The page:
Lemons are a popular citrus fruit for making lemonade, using in recipes and dripping on your seafood. Many cultivars of true lemons exist; the trees average between 10 and 20 feet tall. The branches on the trees are thorny, the flowers lightly fragrant. Lemon trees are the most cold-sensitive of the citrus crops, and don’t grow well in windy conditions. The hybrid Meyer Lemon may be an alternative in certain areas, as it grows in cooler conditions and is smaller, making it a a possibility as a container tree.
Choose an area with full sun and good drainage. Dig a hole twice the diameter and the same depth of the container the tree is currently in. Carefully remove the tree from the container and gently rinse off most of the growing medium around the roots.
Place the tree in the planting hole and cover the roots with soil. Water the soil thoroughly to settle it around the roots and continue to fill the hole so the soil is at the same level as the surrounding ground. Tamp the soil down firmly around the tree.
Construct a watering ring with garden soil in a 2-foot diameter around the trunk of the newly planted tree. Make the ring about 6 inches high. Fill the ring with water and allow it to slowly seep into the ground. This will direct the water right to the root system.
Fill the water ring every 3 days for the first two weeks, and once a week for the rest of the growing season, unless there has been sufficient rainfall. Irrigate the tree every 10 days to 2 weeks in the subsequent growing seasons if there has been no rain.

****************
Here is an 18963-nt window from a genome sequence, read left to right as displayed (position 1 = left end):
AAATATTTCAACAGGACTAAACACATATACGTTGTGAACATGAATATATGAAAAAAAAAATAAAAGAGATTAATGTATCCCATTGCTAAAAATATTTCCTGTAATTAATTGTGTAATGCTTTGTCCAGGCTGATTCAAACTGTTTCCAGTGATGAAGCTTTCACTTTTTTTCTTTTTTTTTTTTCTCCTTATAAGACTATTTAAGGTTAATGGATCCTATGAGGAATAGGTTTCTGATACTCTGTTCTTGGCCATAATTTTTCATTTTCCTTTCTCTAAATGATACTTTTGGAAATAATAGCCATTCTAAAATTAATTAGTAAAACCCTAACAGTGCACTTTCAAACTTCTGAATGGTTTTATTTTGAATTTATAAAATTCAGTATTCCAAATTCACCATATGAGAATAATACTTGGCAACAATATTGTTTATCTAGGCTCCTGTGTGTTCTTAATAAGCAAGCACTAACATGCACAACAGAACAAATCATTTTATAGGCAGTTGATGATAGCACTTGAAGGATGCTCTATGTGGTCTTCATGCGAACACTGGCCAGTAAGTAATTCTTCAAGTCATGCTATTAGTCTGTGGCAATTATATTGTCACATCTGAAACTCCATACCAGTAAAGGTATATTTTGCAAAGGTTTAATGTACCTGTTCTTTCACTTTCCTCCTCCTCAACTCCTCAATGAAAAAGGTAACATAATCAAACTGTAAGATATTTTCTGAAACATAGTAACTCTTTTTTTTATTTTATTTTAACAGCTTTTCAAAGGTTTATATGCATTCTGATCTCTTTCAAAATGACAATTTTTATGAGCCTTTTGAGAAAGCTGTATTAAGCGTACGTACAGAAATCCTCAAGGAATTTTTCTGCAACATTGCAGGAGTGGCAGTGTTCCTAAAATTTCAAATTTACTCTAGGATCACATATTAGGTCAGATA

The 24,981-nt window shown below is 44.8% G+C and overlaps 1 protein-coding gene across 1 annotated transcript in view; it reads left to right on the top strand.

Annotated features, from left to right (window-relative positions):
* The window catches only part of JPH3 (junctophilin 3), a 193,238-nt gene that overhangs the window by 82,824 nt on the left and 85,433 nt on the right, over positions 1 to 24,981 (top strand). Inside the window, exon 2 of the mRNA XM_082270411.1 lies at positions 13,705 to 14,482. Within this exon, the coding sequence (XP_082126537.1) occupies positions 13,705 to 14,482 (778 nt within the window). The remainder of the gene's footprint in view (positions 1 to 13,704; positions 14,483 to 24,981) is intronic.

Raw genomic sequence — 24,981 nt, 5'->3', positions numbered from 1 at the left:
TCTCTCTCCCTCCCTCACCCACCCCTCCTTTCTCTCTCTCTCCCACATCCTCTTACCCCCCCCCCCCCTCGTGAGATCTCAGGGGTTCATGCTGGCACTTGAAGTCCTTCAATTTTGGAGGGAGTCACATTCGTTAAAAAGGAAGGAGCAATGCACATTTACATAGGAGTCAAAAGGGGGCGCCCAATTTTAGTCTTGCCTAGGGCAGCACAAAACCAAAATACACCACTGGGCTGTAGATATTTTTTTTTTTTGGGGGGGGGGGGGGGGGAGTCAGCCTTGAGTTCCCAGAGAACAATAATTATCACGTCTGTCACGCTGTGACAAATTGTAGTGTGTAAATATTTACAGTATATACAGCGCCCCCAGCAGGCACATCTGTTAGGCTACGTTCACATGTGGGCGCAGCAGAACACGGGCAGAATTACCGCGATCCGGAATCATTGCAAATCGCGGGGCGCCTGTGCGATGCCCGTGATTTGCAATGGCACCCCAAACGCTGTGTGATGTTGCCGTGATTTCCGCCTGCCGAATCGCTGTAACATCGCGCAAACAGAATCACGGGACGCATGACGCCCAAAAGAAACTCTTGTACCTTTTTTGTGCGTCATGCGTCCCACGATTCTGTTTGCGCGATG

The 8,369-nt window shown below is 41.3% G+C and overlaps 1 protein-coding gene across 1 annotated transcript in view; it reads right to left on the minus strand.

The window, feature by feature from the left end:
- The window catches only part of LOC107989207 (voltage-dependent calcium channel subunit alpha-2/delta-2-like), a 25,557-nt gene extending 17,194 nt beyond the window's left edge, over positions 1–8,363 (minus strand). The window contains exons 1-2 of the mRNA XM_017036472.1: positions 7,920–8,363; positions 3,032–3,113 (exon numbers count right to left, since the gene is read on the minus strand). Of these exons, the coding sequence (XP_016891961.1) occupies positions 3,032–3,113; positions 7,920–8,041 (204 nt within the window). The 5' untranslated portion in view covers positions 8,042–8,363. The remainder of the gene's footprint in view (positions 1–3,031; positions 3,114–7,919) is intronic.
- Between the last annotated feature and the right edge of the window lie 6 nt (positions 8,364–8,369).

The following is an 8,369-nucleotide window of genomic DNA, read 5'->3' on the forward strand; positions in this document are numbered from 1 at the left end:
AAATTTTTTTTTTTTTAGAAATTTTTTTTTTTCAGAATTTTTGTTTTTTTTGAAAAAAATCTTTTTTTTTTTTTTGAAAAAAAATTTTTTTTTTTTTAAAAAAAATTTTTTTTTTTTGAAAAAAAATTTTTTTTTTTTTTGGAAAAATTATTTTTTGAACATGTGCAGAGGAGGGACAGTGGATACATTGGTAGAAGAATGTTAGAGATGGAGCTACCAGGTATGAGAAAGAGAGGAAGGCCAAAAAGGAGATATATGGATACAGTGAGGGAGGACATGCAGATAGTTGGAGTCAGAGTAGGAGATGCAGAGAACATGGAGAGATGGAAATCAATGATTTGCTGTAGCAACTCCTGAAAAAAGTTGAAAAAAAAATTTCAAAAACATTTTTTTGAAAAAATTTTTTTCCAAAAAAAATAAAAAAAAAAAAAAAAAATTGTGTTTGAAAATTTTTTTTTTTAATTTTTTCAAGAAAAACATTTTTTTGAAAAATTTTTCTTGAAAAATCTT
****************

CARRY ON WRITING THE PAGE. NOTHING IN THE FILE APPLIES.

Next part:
Wrap the trunk with heavy-duty aluminum foil to 18 inches high. Crimp both ends of the foil and squeeze the foil tightly onto the trunk. This will protect the tree from herbicide and sun damage and keep water sprouts from growing beneath the graft line.
Use a contact herbicide in a 2- to 3-foot diameter around the base of the tree. This area needs to be kept weed-free, as lemon trees do not compete well with the weeds for water and nutrition.
Apply a citrus tree fertilizer once you start to see new growth on the tree after planting in the spring. A second application can be done in summer and a third in the fall. Follow manufacturer’s directions on the amount to use, based on the size and age of the tree.
Cover the tree with a blanket or commercial cover that protects the tree from freezing temperatures if you live in an area that receives frosts. If a severe cold spell is predicted, you may want to erect a frame around the tree, cover with plastic and even place a light bulb inside to keep the tree from freezing.